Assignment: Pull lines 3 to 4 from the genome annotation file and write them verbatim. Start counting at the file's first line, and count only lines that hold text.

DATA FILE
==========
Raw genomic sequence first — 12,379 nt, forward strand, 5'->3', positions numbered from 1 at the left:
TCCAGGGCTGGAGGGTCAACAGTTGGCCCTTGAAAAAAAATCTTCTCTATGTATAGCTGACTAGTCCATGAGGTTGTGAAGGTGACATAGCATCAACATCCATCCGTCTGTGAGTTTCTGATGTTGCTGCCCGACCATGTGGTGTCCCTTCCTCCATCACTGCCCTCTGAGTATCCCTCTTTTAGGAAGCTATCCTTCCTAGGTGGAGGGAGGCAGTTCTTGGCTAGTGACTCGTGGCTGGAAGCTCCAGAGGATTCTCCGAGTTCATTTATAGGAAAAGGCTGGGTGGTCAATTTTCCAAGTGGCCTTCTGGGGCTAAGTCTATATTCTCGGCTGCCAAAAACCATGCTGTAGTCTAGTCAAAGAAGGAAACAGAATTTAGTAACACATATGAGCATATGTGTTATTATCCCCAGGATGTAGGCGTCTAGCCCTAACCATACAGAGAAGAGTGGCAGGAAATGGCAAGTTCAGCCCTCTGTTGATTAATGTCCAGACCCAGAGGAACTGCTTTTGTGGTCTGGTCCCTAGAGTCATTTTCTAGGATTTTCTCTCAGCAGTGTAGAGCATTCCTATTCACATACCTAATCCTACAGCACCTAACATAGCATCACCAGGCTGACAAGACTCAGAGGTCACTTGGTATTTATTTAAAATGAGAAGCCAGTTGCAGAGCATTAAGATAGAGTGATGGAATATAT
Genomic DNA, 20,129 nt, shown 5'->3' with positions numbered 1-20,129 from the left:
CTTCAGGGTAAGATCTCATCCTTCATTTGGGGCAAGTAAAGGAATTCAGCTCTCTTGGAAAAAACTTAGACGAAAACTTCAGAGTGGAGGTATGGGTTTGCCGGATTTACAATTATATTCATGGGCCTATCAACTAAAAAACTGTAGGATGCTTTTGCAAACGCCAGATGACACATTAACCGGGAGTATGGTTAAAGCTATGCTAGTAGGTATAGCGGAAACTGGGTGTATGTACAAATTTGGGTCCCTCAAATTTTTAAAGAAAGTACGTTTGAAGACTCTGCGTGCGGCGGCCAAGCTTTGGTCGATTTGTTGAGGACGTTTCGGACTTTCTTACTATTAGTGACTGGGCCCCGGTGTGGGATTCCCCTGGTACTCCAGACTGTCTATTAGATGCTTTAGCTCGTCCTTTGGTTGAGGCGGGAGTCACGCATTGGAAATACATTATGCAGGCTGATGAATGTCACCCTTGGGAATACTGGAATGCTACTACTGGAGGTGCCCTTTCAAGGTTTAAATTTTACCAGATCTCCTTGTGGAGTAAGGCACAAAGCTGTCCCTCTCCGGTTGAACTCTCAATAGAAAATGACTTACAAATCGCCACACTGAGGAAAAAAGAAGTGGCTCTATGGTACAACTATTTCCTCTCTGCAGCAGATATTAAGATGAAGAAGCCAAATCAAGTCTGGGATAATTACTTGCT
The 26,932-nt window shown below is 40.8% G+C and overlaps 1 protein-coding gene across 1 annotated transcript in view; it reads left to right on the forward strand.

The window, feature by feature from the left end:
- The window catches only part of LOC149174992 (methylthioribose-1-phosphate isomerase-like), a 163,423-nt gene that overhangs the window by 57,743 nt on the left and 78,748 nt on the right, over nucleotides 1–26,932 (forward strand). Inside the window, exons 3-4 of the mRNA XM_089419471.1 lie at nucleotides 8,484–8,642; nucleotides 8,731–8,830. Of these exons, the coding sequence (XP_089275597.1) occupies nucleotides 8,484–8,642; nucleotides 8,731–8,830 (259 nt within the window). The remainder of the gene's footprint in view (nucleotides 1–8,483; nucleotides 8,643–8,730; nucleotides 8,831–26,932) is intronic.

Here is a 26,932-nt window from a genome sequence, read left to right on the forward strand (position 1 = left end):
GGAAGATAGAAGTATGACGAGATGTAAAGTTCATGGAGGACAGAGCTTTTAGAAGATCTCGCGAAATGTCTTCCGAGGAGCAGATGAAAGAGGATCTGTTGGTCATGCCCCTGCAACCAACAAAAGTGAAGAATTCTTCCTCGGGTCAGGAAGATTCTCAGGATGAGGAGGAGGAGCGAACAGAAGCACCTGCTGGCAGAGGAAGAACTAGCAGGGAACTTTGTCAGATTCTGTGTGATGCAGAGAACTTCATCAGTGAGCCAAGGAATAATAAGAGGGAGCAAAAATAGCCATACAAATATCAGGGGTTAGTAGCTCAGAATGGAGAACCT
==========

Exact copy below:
Genomic DNA, 20,129 nt, shown 5'->3' with positions numbered 1-20,129 from the left:
CTTCAGGGTAAGATCTCATCCTTCATTTGGGGCAAGTAAAGGAATTCAGCTCTCTTGGAAAAAACTTAGACGAAAACTTCAGAGTGGAGGTATGGGTTTGCCGGATTTACAATTATATTCATGGGCCTATCAACTAAAAAACTGTAGGATGCTTTTGCAAACGCCAGATGACACATTAACCGGGAGTATGGTTAAAGCTATGCTAGTAGGTATAGCGGAAACTGGGTGTATGTACAAATTTGGGTCCCTCAAATTTTTAAAGAAAGTACGTTTGAAGACTCTGCGTGCGGCGGCCAAGCTTTGGTCGATTTGTTGAGGACGTTTCGGACTTTCTTACTATTAGTGACTGGGCCCCGGTGTGGGATTCCCCTGGTACTCCAGACTGTCTATTAGATGCTTTAGCTCGTCCTTTGGTTGAGGCGGGAGTCACGCATTGGAAATACATTATGCAGGCTGATGAATGTCACCCTTGGGAATACTGGAATGCTACTACTGGAGGTGCCCTTTCAAGGTTTAAATTTTACCAGATCTCCTTGTGGAGTAAGGCACAAAGCTGTCCCTCTCCGGTTGAACTCTCAATAGAAAATGACTTACAAATCGCCACACTGAGGAAAAAAGAAGTGGCTCTATGGTACAACTATTTCCTCTCTGCAGCAGATATTAAGATGAAGAAGCCAAATCAAGTCTGGGATAATTACTTGCT